A new report highlights Mexico’s ongoing pattern of disappearances amid the government’s efforts to rein in organized criminal groups.
Global inaction on human rights is making the world an increasingly dangerous place for refugees and migrants, Amnesty International said today as it launched its flagship annual report.
Argentina’s former military leader, Jorge Rafael Videla, has died in prison, where he was serving a life sentence for crimes against humanity committed during his time in office.
The conviction of Guatemala’s ex-president General Efraín Ríos Montt for genocide and crimes against humanity during his time in office is a historic step in the nation’s long struggle for justice.
The trial against former Guatemalan leader General José Efraín Rios Montt for genocide during his time in office has restarted. See why the Central American country’s dark past is still relevant today.
Ex-president General Efraín Ríos Montt and his former head of military intelligence are to be tried for crimes against humanity committed against the country's Mayan communities.
Underneath the radar, away from international attention, governments and armed groups are abusing the rights of men, women and children in many countries.
Concrete measures are needed to back up a new Mexican law aimed at guaranteeing the rights of victims of crime and human rights abuses amid the struggle against organized crime.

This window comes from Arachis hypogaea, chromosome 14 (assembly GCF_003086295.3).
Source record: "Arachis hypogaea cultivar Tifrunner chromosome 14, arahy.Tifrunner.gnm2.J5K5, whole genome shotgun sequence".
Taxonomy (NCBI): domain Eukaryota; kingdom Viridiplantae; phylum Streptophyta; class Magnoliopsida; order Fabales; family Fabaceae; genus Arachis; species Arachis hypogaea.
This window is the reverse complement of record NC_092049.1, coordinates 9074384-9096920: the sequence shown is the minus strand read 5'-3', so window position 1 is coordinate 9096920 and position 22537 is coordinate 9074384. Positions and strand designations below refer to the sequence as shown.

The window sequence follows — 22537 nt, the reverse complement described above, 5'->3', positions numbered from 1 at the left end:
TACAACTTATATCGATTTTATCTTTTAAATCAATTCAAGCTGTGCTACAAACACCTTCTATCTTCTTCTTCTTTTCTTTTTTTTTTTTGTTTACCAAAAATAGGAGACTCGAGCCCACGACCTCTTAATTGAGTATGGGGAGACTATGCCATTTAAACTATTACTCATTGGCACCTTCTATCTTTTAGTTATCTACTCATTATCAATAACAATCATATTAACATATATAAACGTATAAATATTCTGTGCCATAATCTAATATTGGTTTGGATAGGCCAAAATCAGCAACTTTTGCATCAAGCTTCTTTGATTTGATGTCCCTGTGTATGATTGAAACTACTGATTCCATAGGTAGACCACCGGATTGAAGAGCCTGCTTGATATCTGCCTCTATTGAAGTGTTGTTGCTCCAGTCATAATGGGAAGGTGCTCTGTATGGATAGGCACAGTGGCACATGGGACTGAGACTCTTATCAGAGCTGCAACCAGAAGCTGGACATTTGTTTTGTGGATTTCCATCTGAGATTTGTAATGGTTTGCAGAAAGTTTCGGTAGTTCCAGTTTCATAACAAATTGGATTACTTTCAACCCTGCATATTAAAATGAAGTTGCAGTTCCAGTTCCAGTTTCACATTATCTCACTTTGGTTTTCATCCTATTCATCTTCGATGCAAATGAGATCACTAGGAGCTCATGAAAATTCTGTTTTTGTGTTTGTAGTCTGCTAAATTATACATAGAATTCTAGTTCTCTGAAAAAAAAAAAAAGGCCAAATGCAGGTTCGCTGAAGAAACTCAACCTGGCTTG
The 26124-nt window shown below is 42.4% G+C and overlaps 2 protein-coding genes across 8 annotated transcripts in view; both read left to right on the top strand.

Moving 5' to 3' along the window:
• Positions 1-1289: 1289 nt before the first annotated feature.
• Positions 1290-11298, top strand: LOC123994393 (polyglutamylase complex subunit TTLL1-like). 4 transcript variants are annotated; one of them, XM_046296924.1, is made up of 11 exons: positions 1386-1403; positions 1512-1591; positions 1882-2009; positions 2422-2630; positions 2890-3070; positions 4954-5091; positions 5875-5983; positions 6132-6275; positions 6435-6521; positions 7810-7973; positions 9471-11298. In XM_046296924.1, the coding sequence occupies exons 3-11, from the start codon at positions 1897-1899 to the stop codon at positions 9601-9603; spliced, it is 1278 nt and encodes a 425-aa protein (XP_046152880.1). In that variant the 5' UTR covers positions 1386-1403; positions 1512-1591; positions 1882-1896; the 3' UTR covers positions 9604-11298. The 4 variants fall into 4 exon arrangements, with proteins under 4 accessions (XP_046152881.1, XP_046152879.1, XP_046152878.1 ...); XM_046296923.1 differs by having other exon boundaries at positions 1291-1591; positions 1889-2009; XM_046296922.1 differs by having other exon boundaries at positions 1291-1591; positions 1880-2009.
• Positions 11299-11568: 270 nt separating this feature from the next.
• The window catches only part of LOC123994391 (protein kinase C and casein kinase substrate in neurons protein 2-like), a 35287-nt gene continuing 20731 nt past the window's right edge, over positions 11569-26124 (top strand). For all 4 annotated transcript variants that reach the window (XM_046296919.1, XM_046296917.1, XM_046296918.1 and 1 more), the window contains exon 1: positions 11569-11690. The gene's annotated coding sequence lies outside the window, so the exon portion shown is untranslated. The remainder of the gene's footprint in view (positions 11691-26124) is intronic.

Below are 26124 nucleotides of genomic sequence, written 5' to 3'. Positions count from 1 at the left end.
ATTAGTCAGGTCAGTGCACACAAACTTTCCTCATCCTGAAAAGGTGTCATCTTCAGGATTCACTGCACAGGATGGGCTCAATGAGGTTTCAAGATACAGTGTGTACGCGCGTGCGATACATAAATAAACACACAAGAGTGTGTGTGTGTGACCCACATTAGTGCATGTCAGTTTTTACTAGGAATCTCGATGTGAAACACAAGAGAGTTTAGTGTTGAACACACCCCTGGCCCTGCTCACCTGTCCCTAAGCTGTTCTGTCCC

US President Barack Obama must revisit the promise he made in 2009 to close the Guantánamo detention facility and commit to releasing the detainees or bringing them to fair trial.
A former Argentine minister and 22 former military officials have been found guilty for their involvement in the kidnapping, murder and torture of social activists in the 1970s.
Mexico’s President Enrique Peña Nieto must implement immediate and concrete measures to tackle some of the country’s most pressing human rights issues.
Members of the armed forces and police suspected of criminal responsibility in serious human rights violations may evade justice because of a planned constitutional reform in Colombia.
A former child soldier recalls the bloodiest chapter in Guatemala's armed conflict, which resulted in more than 200,000 deaths and widespread human rights abuses.
In the early 1980s the Guatemalan army and police killed or kidnapped scores of people in the capital.
It took Guatemalan Ana Lucia Cuevas nearly two decades and a news story to find out her brother had been murdered.
In 2011, Mexico’s National Human Rights Commission (CNDH) received 1,669 reports of torture and ill-treatment by police and security forces.
In the Americas, enforced disappearances are not just an issue of the past, with much still to be done for justice to be delivered to the victims and their relatives.
A civilian court's conviction of a Colombian junior army officer for the murder and rape of a girl is a rare victory.
A Guatemalan court has sentenced an ex-police chief to 70 years in prison for the 1981 disappearance and torture of a university student.
Justice for abuses suffered at the hands of US authorities remains a remote prospect for Guantanamo detainee Majid Khan